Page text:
Simon Bryon has managed something that some games publishers only dream of. He found a hit.
And what a hit it was. Byron met with developer Tomas Sakalauskas at a games investment event five years ago, and signed up his debut game: Human: Fall Flat. Initially a modest success, the game would grow exponentially over the years and now boasts over 30 million sales.
It was the title that put publisher Curve on the map, and the company is now attracting huge investment and acquiring studios.
Now, Byron has said goodbye to Curve to lead Yogcast Games, the publishing arm of the games media organisation best known for its YouTube creators.
"Anybody who worked on Human: Fall Flat will acknowledge that there are a load of things that happened by chance and by accident"
"It really does feel like joining Curve six years ago," Byron tells us. "It feels like that sort of opportunity. Yogscast currently publishes four games. They've got another game signed for next year at the moment, so it's in its infancy. But that opportunity to join something that's already established, and... it would be ambitious for me to say to repeat Curve's trajectory, but hopefully to grow it and to do brilliant things."
And find the next Human: Fall Flat?
"That sort of thing happens once in a lifetime, really, doesn't it? Anybody who worked on Human: Fall Flat will acknowledge that there are a load of things that happened by chance and by accident, and actually nobody ever predicted its incredible success at the start.
"What you need to do is find something you like, people that you like, with things that you believe can have that chance. Human: Fall Flat was doing well anyway, but it was 18 months after it launched that it went crazy. But always at the beginning was a game that we loved, working with Tomas was brilliant, and so it always stood the chance.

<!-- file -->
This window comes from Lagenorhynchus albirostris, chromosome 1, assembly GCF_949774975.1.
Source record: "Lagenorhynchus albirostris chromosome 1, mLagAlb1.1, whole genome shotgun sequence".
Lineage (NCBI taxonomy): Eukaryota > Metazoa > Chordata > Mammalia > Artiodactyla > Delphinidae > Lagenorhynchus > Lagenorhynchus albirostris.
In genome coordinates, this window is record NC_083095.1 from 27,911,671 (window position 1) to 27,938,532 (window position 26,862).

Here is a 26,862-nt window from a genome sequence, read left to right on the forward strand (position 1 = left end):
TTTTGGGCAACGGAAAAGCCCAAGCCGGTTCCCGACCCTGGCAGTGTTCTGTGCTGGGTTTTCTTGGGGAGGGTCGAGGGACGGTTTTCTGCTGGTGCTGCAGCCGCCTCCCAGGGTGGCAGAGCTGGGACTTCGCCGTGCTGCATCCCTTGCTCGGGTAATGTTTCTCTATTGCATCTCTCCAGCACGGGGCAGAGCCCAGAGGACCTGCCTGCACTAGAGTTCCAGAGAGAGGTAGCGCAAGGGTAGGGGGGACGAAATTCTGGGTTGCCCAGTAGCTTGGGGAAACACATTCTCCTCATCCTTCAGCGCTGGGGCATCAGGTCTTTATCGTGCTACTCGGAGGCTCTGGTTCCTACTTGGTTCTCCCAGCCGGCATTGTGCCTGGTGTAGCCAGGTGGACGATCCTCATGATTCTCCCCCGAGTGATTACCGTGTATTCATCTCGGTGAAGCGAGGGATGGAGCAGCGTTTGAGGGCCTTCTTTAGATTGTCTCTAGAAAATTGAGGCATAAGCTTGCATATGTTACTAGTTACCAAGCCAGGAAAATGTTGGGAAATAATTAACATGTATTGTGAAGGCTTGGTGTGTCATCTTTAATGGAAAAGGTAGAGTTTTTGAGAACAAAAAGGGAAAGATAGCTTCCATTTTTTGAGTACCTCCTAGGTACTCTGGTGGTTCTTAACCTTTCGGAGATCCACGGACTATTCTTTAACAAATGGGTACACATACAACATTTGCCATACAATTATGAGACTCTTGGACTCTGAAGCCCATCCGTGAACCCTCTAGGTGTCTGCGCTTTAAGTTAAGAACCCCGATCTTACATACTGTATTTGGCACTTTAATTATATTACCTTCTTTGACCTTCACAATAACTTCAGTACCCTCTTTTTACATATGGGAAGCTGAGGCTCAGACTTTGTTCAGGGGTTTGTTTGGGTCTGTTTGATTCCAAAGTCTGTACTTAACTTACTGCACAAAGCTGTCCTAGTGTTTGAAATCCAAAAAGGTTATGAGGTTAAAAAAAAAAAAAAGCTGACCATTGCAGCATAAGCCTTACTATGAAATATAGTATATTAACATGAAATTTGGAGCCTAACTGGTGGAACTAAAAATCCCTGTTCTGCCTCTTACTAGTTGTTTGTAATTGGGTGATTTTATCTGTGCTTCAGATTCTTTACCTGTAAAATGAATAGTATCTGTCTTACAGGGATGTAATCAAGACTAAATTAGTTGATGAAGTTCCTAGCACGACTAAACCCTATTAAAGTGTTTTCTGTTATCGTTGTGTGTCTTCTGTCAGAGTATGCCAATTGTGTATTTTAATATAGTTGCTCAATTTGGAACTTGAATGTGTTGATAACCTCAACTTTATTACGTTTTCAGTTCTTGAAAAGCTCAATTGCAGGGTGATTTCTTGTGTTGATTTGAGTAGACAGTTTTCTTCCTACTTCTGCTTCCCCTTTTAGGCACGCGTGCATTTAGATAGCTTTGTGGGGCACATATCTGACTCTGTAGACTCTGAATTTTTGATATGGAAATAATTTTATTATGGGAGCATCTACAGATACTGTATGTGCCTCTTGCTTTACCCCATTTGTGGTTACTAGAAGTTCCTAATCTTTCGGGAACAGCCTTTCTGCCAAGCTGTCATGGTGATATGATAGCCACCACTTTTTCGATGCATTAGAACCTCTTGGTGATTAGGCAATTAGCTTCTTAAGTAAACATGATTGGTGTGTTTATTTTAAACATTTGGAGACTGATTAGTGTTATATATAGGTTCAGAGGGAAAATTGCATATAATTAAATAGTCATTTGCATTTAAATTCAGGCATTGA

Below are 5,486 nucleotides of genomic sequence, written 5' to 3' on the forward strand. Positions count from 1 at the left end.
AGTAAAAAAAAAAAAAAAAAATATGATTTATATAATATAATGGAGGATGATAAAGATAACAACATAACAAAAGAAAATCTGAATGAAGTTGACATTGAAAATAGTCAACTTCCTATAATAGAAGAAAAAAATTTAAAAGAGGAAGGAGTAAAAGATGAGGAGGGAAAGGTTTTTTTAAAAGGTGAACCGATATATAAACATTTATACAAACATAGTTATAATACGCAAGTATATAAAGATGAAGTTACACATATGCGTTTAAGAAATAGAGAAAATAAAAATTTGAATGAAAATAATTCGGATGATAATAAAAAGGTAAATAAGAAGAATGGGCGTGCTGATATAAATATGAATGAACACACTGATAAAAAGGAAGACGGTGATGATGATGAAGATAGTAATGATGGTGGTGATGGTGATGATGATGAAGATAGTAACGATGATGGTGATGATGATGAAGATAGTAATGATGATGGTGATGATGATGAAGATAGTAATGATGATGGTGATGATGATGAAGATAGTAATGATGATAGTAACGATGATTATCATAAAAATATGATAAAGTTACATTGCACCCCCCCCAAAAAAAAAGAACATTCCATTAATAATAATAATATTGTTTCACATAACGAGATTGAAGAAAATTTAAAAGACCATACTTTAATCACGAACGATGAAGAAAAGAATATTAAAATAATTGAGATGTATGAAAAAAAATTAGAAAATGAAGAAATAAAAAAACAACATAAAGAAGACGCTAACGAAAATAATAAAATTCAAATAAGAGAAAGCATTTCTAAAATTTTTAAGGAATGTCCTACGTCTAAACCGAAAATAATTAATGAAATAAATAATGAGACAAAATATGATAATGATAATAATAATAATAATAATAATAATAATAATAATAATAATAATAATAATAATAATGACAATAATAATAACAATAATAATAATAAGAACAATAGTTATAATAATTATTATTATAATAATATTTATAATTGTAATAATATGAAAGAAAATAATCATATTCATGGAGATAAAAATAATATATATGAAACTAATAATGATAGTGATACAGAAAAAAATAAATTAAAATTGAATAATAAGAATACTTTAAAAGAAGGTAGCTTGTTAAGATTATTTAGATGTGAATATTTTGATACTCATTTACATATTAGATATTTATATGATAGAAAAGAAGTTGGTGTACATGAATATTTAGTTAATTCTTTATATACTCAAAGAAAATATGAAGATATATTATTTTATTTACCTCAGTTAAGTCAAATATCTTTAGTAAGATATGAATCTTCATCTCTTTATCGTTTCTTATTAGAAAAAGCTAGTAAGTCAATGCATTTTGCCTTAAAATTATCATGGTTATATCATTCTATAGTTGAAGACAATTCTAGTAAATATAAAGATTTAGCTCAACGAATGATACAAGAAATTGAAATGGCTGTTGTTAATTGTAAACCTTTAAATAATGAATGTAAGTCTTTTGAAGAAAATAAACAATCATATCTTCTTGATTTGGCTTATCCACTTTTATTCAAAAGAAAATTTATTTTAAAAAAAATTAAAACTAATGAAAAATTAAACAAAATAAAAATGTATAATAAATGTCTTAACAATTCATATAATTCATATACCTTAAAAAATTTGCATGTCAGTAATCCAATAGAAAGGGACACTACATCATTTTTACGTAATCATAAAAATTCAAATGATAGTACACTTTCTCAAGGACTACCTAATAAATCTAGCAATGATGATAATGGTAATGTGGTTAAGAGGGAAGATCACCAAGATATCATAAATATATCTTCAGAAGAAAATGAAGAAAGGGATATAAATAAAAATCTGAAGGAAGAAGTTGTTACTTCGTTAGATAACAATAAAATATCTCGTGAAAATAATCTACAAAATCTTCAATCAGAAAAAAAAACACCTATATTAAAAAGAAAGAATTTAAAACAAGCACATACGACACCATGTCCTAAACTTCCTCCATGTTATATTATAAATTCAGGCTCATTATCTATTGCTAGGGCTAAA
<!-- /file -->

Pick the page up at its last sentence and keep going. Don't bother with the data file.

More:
"I would never establish a publishing division whereby you had to have the success of something like Human: Fall Flat, because that's just crazy. You build something slowly, and then hope that you can achieve that sort of breakout."
In theory, Yogscast seems like the perfect company to launch an indie publishing business. Popular YouTubers and Twitch streamers have the power to turn small indie games into massive sellers. Getting a game showcased by a big content creator is the holy grail for indie publishers, and so to have a variety of them working for the same business sounds like a recipe for success.
Yet the reality can be quite different. The biggest creators didn't get to where they are promoting games that they don't believe in. Just because a game is published by Yogscast, doesn't mean that it's going to get covered by Yogscast.
"Everybody knows that if you pay for coverage, it's not as effective, it's not as engaging as coverage that is organic. You can tell when streamers are really into stuff," Byron agrees.
"Right at the start, it'll be finding games that our creators will enjoy streaming regardless, and bringing them in earlier in the publishing cycle, and just getting them invested. It's certainly not going to be a case where Yogs creators are going to be forced to cover stuff. We're going to need to find games that they're going to naturally want to do it anyway. But having that under your wing is a compelling pitch.
"That doesn't mean that we're only going go and sign meme games. Actually, within the Yogscast network, there's a whole range of channels that've got different games that they like, and it's just making sure that we're finding games that we know will excite our creators."
Byron says that the company is looking to publish three games next year, and he feels the secret to a 'streamer-friendly' game is one where watching it and playing it can be almost classed as separate experiences.
"In terms of publishers and the amount of content out there, there is more than enough to go around"